Presentation on theme: "Amount of molds on Different Breads David Kim Hr. 2."— Presentation transcript:
Amount of molds on Different Breads David Kim Hr. 2
Abstract This study will lead people to be more aware of the bread mold. “If different breads develop the molds, then white bread wil l have the most molds.” (This will be discussed again later i n the presentation) Independent Variable: Types of bread. Dependent Variable: Percentage of mold covered. Control: Each type of bread with no mold. 3 breads with no molds ended up having 17% of mold cover age on wheat bread, 6% on oat bread, and 1% on white brea d.
Review of Literature Mold is a type of fungus, or organisms that lack in chlorophyll and work as decomposers in the nature. “Bread mold” has its own name called Rhizopus stolonifer. According to the Bread Mold by John Riverside, (2007) wind carries spores that grow into a hair-like structure to the bread surface and when they are matured, they produce fruit-shaped spores called conidia; waiting for winds to blow spores again. A person who inhaled mold could suffer from asthma, allergic rhinitis, and allergic bronchopulmonary aspergillosis (Bush RK, Portnoy JM, Saxon A, Terr AI, Wood RA, 2006; J Allergy Cun Immunol, 2006).Bush RKPortnoy JM Saxon ATerr AIWood RA Factors that affect mold growth are humidity, and amounts of nutrients.
Question, Problem, Hypothesis Although in modern days most home refrigerators have fascinating preservation storage, molds can grow with a person’s tiny mistake. Therefore, this study is necessary. “Does different amounts of mold grow on different types of bread?” “If white, wheat, and oat breads are left in same temperature, same time, and same place, then white bread will grow most molds on its surface.”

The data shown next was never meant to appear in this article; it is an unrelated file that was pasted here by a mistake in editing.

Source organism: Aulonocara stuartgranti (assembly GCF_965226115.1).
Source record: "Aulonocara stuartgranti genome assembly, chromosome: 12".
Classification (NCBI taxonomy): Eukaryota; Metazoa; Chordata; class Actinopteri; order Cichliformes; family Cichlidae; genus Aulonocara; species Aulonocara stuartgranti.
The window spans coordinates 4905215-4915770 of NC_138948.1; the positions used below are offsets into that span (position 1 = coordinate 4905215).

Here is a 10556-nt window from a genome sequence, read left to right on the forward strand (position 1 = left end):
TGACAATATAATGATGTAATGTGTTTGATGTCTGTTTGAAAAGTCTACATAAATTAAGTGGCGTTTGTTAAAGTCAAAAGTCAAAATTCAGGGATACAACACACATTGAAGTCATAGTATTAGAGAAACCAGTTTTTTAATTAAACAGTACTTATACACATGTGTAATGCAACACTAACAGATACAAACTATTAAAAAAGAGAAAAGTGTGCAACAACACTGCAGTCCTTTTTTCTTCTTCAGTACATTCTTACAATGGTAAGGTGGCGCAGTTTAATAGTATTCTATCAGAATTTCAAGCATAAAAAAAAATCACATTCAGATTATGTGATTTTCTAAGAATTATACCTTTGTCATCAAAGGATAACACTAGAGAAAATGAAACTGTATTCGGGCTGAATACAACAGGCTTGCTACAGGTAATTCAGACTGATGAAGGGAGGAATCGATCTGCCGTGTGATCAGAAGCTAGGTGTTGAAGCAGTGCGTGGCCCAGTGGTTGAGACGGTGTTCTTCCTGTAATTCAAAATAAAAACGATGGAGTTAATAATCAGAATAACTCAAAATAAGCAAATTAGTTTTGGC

Experimental Design (2)
Procedure 1. Grid plastic zipper bag 10x10 with marker. 2. Cut the bread to fit the 10x10 grid. 3. Spray water and place it in the plastic zipper bag (It might be a good idea to not to zip it so the bread will be exposure to air and collect some spores). 4. Repeat step 1-3 with other breads. 5. Leave them in a dark, humid place for about 7 days and observe from then on.
Results and Discussion Day 7Day 8Day 9 White Bread 0 %1 % Wheat Bread 3 %5 %17 % Oat Bread1 %2 %6 % Wheat bread had most mold of 17%. Oat bread with 6%. White bread had least mold of 1%. Experiment failed at first because breads from the market contains too much preservatives. All breads except wheat bread were baked at home (wheat bread was bought from the market where they bake themselves).
Data Analysis White bread did not develop molds well. Wheat bread increased in mold coverage more than 3 times from day 8 to day 9. Oat bread had exactly triple the data on day 9 from day 8.
Conclusions and Future Studies The researcher’s hypothesis to this problem was rejected because white bread did not develop molds well. It seems that more grains in the bread stimulate mold growth. The researcher plans to revise the experimental design so each type of the bread will expose to air more. The researcher will consider whether the bread were bought from the market or not.
Acknowledgement and Bibliography Greatly thanks to Mrs. Richards for the guidance, and the support of the equipments. J Allergy Cun Immunol (2006). The medical effects of mold exposure. Retrieved October 12, 2009, from aaaai website: tatements/mold.pdf Riverside, J. (2007). Bread Mold. Retrieved October 24, 2009, from S. S. Block (1953). Humidity Requirements for Mold Growth. Retrieved October 27, 2009, from aem.asm. website: